Kenya’s Jomo Kenyatta International Airport has emerged as the busiest in handling cargo in Africa even though the country’s local airlines trail in a share of the pie.
The Airports Council International (ACI), a lobby for airports, says in its 2021 annual report that JKIA handled 363,204 tonnes of cargo last year, leading other airports on the continent in total cargo traffic.
The Annual Africa Airport Traffic report 2021 released last week showed that 2.15 million tonnes of cargo transited through African airports.
For Kenya, the business was taken up mostly by foreign airlines, signalling the kind of turbulence the local carriers have had.
The national carrier Kenya Airways is still struggling to take advantage of the cargo business. Officials see JKIA as an important hub for ferrying goods.
“JKIA hub is significant, probably one of the largest in Africa.
‘‘We believe we command 10 percent of the uptake from the JKIA which, of course, can be improved,” said Allan Kilavuka, chief executive officer of the Kenya Airways (KQ).
“One of the reasons is that we don’t have capacity. We need to build capacity in the next five years to be able to take a lot more of that market share.”
KQ’s 10 percent of 363,204 cargo haulage translates to 36,3204 tonnes of cargo per year, leaving the rest to other commercial airlines.
Among the airlines that compete with KQ in cargo carriage are Air France/KLM, Lufthansa Cargo, Emirate Sky cargo, Cargolux, Ethiopian airlines, MartinAir and Saudia Airlines.
“We also need to balance out our portfolio a lot more because even within our group, the cargo commands about seven percent of our revenue, overall a positive thing during Covid-19 period because of the imbalance of passengers and cargo and so we aim to increase that to 20 percent in the next five years,” said Mr Kilavuka.
JKIA boasts over 40 passenger airlines and 25 cargo airlines.
According to the Fresh Produce Exporters Association of Kenya (FPEAK), Kenya exports a wide range of horticultural products across the globe through the JKIA, contributing to the volumes of cargo that pass through JKIA every day.
The main target markets are European Union, United Kingdom, United Arabs Emirates, Australia, USA and Asia.
The main products exported are French beans, snow peas, sugar snaps, broccoli, avocados, passion fruit, mangoes and cut flowers, while commodities imported include general cargo and pharmaceuticals.
“The volumes of horticulture exported at the peak of the pandemic, in 2020, reduced due to this, but we were able to achieve increased value from 2019,” said Hosea Machuki, chief executive officer of FPEAK.
The ACI remains the authoritative source for global data on air transport demand across major city markets in Africa, Asia-Pacific, Europe, Latin America, the Caribbean, the Middle East, and North America.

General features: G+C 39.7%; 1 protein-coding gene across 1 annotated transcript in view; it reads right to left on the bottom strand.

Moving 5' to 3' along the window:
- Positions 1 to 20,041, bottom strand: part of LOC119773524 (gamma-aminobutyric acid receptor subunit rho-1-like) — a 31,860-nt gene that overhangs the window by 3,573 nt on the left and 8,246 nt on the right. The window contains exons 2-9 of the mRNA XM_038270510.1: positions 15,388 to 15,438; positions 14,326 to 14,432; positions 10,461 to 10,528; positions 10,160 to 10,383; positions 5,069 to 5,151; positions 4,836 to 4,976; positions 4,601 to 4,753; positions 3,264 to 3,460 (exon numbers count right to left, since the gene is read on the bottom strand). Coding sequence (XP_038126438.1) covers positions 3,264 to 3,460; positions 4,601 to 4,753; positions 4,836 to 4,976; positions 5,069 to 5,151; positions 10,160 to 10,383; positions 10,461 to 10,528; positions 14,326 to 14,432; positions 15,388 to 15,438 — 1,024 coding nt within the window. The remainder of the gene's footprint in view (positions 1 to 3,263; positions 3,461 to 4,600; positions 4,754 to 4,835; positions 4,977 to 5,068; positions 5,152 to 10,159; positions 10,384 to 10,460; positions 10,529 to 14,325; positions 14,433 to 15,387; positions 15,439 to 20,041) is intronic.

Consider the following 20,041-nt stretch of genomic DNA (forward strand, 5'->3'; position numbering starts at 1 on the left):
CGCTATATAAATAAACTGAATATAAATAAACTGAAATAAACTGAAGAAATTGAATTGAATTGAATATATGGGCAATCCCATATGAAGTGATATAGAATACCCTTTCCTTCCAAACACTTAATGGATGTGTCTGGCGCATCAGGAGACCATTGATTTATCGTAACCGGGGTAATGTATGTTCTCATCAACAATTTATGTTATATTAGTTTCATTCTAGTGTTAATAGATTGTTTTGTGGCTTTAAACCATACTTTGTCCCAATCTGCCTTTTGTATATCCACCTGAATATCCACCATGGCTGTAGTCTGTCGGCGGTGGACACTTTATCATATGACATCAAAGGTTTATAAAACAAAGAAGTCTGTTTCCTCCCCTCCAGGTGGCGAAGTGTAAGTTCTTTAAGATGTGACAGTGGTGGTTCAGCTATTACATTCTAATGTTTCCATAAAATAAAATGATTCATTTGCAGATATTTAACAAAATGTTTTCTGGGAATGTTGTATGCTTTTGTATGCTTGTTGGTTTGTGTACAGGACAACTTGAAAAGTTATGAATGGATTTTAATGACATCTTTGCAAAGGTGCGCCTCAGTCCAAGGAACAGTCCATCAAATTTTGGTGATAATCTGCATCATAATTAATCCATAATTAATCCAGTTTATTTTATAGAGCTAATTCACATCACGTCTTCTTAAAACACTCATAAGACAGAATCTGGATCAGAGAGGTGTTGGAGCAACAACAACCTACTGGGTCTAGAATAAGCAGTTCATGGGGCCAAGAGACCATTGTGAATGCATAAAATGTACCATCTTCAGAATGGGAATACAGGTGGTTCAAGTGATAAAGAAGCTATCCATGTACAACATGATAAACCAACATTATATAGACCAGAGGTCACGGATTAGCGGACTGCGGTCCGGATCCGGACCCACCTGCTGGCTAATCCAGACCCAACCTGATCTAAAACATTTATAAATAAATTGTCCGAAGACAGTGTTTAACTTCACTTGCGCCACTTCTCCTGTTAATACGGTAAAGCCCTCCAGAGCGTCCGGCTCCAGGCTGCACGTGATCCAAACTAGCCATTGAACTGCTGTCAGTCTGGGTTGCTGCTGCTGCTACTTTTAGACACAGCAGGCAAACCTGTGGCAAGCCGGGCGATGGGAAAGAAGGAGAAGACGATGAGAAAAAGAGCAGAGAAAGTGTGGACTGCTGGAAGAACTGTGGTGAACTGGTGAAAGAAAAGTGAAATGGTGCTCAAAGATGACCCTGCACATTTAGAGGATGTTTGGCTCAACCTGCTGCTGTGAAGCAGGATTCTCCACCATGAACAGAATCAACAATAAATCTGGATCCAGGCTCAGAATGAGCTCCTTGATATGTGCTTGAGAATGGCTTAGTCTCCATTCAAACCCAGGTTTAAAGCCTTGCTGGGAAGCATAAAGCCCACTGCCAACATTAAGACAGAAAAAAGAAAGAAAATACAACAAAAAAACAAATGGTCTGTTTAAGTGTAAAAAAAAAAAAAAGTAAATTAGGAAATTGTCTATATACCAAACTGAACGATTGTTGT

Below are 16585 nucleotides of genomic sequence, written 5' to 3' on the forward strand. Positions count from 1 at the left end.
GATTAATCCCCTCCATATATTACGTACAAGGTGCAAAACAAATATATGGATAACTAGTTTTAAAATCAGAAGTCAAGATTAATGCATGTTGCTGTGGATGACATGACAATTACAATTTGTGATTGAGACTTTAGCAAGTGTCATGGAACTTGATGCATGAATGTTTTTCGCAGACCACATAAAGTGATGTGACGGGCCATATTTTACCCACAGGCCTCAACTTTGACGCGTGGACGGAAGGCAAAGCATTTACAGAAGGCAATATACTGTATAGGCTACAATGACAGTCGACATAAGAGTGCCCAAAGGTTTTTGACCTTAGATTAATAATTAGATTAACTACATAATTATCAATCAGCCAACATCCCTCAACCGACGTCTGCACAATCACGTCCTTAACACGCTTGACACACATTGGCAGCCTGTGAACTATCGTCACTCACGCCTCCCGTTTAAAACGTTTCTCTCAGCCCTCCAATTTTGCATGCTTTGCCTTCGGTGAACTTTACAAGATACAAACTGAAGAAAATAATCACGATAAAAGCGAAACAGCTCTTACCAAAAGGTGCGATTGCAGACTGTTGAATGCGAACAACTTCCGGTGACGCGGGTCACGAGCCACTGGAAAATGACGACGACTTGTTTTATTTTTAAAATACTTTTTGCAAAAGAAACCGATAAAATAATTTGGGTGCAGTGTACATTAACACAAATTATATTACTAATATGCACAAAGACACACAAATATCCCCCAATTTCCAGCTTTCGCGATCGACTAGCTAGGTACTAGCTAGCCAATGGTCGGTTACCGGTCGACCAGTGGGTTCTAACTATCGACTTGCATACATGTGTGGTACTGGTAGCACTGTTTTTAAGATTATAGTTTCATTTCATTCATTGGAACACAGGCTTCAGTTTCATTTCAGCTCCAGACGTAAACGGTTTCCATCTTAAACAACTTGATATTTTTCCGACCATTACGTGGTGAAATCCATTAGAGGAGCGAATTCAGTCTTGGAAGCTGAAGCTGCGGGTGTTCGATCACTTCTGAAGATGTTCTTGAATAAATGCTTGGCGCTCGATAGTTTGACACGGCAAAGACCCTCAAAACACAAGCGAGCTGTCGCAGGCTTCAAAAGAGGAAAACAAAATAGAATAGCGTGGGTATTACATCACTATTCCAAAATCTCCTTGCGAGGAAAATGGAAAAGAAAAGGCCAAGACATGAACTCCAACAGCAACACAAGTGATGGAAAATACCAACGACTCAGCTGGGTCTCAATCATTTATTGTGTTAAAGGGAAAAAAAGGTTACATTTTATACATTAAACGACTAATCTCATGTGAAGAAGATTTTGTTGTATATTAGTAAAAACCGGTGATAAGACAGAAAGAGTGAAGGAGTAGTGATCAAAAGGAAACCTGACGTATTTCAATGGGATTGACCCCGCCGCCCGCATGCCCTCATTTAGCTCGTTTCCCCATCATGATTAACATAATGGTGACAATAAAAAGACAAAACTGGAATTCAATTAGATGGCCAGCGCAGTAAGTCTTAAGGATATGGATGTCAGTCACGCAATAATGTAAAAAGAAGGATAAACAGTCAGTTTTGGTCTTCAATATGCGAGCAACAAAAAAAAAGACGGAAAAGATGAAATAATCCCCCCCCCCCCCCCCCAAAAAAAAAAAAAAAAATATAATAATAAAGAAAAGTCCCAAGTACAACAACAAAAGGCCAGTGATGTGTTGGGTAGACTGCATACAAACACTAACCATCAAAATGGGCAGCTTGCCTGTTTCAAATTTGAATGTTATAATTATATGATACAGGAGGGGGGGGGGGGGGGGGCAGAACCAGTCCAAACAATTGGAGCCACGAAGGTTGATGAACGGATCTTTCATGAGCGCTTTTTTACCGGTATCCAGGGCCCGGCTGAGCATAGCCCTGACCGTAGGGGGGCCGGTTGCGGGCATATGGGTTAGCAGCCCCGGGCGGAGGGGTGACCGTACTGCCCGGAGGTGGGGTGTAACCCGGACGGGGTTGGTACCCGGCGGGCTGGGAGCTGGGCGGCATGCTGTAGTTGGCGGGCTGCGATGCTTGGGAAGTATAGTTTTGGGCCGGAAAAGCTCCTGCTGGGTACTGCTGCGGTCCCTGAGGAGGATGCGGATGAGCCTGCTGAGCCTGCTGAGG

It is also the principal industry reference for air traffic rankings by type and region. The ACI-World Airport Traffic Dataset provides a view of air transport demand across the world’s airports in three areas: Passengers, air cargo and aircraft movements.
According to the ACI Africa 2021 report, JKIA handled more than 330,000 tonnes of freight in 2020, followed by Cairo International Airport at 280,000 tonnes.
South Africa’s Oliver Reginald Tambo International Airport (OR Tambo), the hub for South African Airways, which is currently in partnership with KQ, was ranked third in cargo volumes after 304,018 tonnes transited through it.
The airport has a passenger capacity of 28,000 million annually.
Bole International Airport in Addis Ababa, which is the main hub for Ethiopian Airlines, was ranked the fourth busiest after handling 226,417 tonnes of cargo last year.
In 2020, the Ethiopian Airlines Group unveiled a new passenger terminal at the airport.
The airline boasts over 120 fleets, and transports passengers and cargo across five continents.
The report also showed that Johannesburg and Cairo were the busiest airports in Africa in 2020.
Lagos was the only West and Central African airport in the top 10 rankings.
However, the report notes that intra-African connectivity remains low.
“African airlines should take the opportunity to develop their Intra-African Network, especially in this period where the EU has limited travel to Europe,” the AFRAA report read in part.
In the ACI 2021 report, cargo is estimated to account for a third of industry revenues.
“2021 represents the beginning of the aviation industry’s recovery. While some of the perennial busiest airport leaders have re-joined upper ranks, other regions struggle to recover, leading to new entrants in the top 20,” said ACI World Director General Luis Felipe de Oliveira, while releasing the report on 25th July 2022 in Montreal, Canada.
“With many countries taking steps towards the return of a certain normality, lifting almost all the health measures and travel restrictions as supported by science, we welcome the continuation of air travel demand’s recovery in 2022, despite certain headwinds.”